Mentions: In response to subinhibitory concentrations of protease inhibitors, HIV protease resistance mutations are selected, which often involve both primary active site mutations that directly inhibit the action of PI, and a host of accessory resistance mutations that may occur far from the active site but may contribute to restoring the fitness or stability of protease activity [21]. We sought to determine whether the prevalence of PI mutations differed between patients with discordant virologic failure versus age matched ART treatment matched patients with concordant virologic failure. We used a strict definition of discordant failure [22], that is consistent with other published definitions [23] of increasing viral load over a period of three or more months, coincident with an increase in CD4 T cell number over the same timeframe in any patient receiving a combination of three or more antiviral agents. We compared the prevalence of mutations within protease of viral isolates from 34 patients with discordant virologic failure and immunologic responses, to 34 patients with virologic failure that was associated with immunologic decline. The clinical characteristics of these patients are described in Table 1. The median (interquartile range) increase in HIV viral load from the first measurement after initiating therapy to the peak after failure was1.17 (0.47–2.04) log10 copies/mL. Our rationale was that if protease mutations were unrelated to the generation of a discordant response, then the frequency of protease mutations should be similar between discordant patients and those with concordant failures. Conversely, if specific protease mutations predispose to the development of discordant response, then those mutations should occur with a significantly higher frequency in discordant compared to concordant virologic failures. Indeed in discordant patients a high frequency of mutations in protease were seen in selected sites that differed from that seen in patients with concordant failures. Differences were significant for mutations at amino acids 10 (p = 0.03) 54 (p = 0.001), and 82 (p = 0.008) (Figure 1). We termed these mutations Discordance Associated Mutations (DAMs).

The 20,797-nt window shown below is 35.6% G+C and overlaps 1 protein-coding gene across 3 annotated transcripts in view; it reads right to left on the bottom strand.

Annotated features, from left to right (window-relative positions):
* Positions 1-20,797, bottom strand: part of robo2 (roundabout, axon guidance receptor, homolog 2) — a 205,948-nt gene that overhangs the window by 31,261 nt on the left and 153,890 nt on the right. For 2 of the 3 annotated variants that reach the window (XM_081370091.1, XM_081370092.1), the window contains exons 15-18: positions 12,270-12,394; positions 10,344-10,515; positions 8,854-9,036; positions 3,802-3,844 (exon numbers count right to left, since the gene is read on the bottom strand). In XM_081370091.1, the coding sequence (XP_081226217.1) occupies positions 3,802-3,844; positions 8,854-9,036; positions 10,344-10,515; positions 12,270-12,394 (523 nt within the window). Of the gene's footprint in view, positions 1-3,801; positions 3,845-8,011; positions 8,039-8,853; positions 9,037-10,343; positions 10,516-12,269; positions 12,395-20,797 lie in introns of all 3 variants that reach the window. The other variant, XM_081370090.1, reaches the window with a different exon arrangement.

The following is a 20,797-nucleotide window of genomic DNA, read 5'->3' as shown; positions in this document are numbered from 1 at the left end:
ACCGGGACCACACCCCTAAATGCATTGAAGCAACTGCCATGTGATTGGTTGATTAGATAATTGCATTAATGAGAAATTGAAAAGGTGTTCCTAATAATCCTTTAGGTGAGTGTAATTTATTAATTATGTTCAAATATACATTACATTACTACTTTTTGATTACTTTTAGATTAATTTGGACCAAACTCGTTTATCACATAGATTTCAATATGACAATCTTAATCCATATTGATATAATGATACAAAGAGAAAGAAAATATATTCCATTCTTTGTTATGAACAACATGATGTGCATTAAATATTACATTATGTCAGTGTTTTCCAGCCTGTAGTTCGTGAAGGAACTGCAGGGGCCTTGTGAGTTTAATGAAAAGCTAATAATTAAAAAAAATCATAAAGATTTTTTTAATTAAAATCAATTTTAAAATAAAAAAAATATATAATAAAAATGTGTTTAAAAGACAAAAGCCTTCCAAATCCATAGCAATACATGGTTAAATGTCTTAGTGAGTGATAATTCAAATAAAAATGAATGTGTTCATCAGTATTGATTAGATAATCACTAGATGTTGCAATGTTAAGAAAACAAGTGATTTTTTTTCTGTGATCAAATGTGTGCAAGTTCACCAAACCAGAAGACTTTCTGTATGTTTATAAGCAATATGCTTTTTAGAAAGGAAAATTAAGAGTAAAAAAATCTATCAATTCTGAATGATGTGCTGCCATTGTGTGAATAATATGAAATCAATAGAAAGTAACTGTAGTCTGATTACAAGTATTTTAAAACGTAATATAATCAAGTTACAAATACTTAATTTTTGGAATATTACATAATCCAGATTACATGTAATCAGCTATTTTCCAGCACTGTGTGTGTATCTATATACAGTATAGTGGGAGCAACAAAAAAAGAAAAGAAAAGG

Bottom Line: The reductions in cell death occurred both within infected cells, as well as in uninfected bystander cells.These data indicate that single point mutations within HIV protease which are selected in vivo can significantly impact the ability of HIV to kill CD4 T cells, while not impacting viral replication.Therefore, HIV protease regulates both HIV replication as well as HIV induced T cell depletion, the hallmark of HIV pathogenesis.

View Article: PubMed Central - PubMed

Affiliation: Division of Infectious Diseases, Mayo Clinic, Rochester, MN, USA.

ABSTRACT
In medicine, understanding the pathophysiologic basis of exceptional circumstances has led to an enhanced understanding of biology. We have studied the circumstance of HIV-infected patients in whom antiretroviral therapy results in immunologic benefit, despite virologic failure. In such patients, two protease mutations, I54V and V82A, occur more frequently. Expressing HIV protease containing these mutations resulted in less cell death, caspase activation, and nuclear fragmentation than wild type (WT) HIV protease or HIV protease containing other mutations. The impaired induction of cell death was also associated with impaired cleavage of procaspase 8, a requisite event for HIV protease mediated cell death. Primary CD4 T cells expressing I54V or V82A protease underwent less cell death than with WT or other mutant proteases. Human T cells infected with HIV containing these mutations underwent less cell death and less Casp8p41 production than WT or HIV containing other protease mutations, despite similar degrees of viral replication. The reductions in cell death occurred both within infected cells, as well as in uninfected bystander cells. These data indicate that single point mutations within HIV protease which are selected in vivo can significantly impact the ability of HIV to kill CD4 T cells, while not impacting viral replication. Therefore, HIV protease regulates both HIV replication as well as HIV induced T cell depletion, the hallmark of HIV pathogenesis.

Show MeSH
Related in: MedlinePlus